Fire in Valencia building claims at least 4 lives and 19 people are missing

Polyurethane in facade cladding played a crucial role in the rapid spread of fire

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Valencia fire

The number of victims of the fire in a fourteen-storey apartment building in the city of Valencia has risen. At least four people have lost their lives. Nineteen people have been reported missing by their relatives. There are fears that the death toll from this catastrophe will rise even further.

The fire broke out on the fourth floor of the building at 5.20 pm yesterday. The flames spread throughout the entire building within half an hour, partly due to the strong wind and high temperatures. The blaze and subsequent explosions inside the building and near the facade created a terrifying scene, with burning parts of the facade falling down.

Residents in need

While firefighters worked to get the fire under control, several residents were trapped in the building. Images circulated on social media of residents fleeing to balconies in a desperate attempt to escape the flames. Two people were rescued from their balcony by the fire brigade. The four fatalities were found outside on their balconies by a helicopter crew. The building was too hot for emergency services to enter. The fire brigade is still working to cool it down. Six firefighters were also reported among the injured.

Massive deployment of emergency services

Sixteen fire brigade units and five ambulances were deployed to fight the fire. The fire, which occurred in the Camanar district north of Valencia city centre, also required the deployment of the UME military emergency response unit, which is normally deployed in large forest fires. A field hospital was set up next to the building as a precaution,


Many local residents immediately showed solidarity and launched relief efforts for supplies and shelter. The nearby Mercadona remained open well past its normal closing time to provide food and drink to those affected and the emergency services. Thirty residents of the building were accommodated in the Valencia Plaza hotel, which made rooms available to help victims of the fire.

Residential tower quickly turned into torch

The relatively new building, which housed 138 apartments, resembled a gigantic torch. Flammable material from the facade fell burning to the ground and continued to burn there, fanned by the wind. The cause of the fire is still unknown.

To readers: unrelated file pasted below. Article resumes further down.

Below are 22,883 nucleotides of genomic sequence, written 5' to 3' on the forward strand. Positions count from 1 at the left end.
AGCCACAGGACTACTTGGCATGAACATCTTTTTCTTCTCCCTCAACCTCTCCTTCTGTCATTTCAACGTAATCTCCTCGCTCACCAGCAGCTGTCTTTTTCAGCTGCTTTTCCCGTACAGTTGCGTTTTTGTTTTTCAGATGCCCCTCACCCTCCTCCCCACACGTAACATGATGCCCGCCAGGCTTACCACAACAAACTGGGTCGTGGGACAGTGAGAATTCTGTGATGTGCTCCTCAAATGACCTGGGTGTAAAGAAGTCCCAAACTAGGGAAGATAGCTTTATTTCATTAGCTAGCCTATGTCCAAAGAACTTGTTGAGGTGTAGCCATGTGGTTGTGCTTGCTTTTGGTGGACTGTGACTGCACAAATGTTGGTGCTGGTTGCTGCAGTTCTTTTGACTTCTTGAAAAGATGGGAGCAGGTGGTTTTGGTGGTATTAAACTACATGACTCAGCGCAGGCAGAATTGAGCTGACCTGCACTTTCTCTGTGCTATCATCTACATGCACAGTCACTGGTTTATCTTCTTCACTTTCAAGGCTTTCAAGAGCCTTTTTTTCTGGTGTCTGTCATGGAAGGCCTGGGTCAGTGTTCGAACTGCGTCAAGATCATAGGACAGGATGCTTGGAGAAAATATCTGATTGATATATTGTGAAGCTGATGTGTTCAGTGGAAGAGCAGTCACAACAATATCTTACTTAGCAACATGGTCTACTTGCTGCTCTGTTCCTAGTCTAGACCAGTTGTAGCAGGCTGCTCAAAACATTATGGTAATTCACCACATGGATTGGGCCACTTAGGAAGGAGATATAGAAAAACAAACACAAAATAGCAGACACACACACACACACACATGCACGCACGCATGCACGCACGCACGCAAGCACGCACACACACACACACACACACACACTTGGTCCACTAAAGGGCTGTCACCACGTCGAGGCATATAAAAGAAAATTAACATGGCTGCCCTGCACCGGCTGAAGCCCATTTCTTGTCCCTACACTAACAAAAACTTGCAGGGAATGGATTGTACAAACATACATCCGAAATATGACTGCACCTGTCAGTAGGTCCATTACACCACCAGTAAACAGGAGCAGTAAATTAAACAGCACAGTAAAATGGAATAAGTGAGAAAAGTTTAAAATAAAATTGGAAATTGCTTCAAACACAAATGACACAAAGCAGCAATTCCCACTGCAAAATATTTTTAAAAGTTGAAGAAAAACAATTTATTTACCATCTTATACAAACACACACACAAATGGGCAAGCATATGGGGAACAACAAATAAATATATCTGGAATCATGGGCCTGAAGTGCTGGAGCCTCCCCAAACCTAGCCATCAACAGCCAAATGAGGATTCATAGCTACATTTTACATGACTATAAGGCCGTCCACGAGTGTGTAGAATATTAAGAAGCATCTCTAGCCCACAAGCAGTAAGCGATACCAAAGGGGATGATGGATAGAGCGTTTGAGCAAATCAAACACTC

City in mourning

The government of the Valencia region cancelled its agenda for today. The municipality, together with the organisation of the Fallas parties, has decided to cancel all activities that would take place in this regard this coming weekend. Carlos Mazón, regional president, and María José Catalá, the mayor of Valencia, met with the emergency services on Friday morning. The municipality has announced three days of official mourning. Spanish Prime Minister Pedro Sánchez expressed his condolences for all those affected on X (formerly Twitter).

Extremely flammable facade cladding

El Mundo writes that a highly flammable material may have significantly worsened the catastrophe. The newspaper spoke to an expert in insurance assessment and familiar with the structure of the affected building. According to him, the use of polyurethane in the cladding played a crucial role in the rapid spread of the fire. The high temperatures and strong winds on Thursday added to this. The highly flammable material was located behind the panel of the ventilation facade. This effectively turned the residential tower into a “torch” once it caught fire. The block was built in 2005, a time when materials such as polyurethane were used for their thermal efficiency, despite known risks of flammability.

Flammable building materials

According to radio station CadenaSER, this raises questions regarding the safety of building materials used. It is also reminiscent of the catastrophic fire at Grenfell Tower in London in 2017, which killed 72 people and injured 74. The fire was caused by a short circuit in a refrigerator in a house on the fourth floor. Investigation into the cause of the fire revealed that the facade of this 1974 tower was covered with polyethylene as the main element during a renovation in 2015 – 2016 to save costs. After this fire, the use of this material and similar components was banned by the European Union due to its high flammability. Afterwards it turned out that no fewer than 16,000 private apartments in London were clad with polyethylene. CadenaSER concludes that the Spanish government must urgently investigate how many buildings in Spain have used these types of flammable materials.

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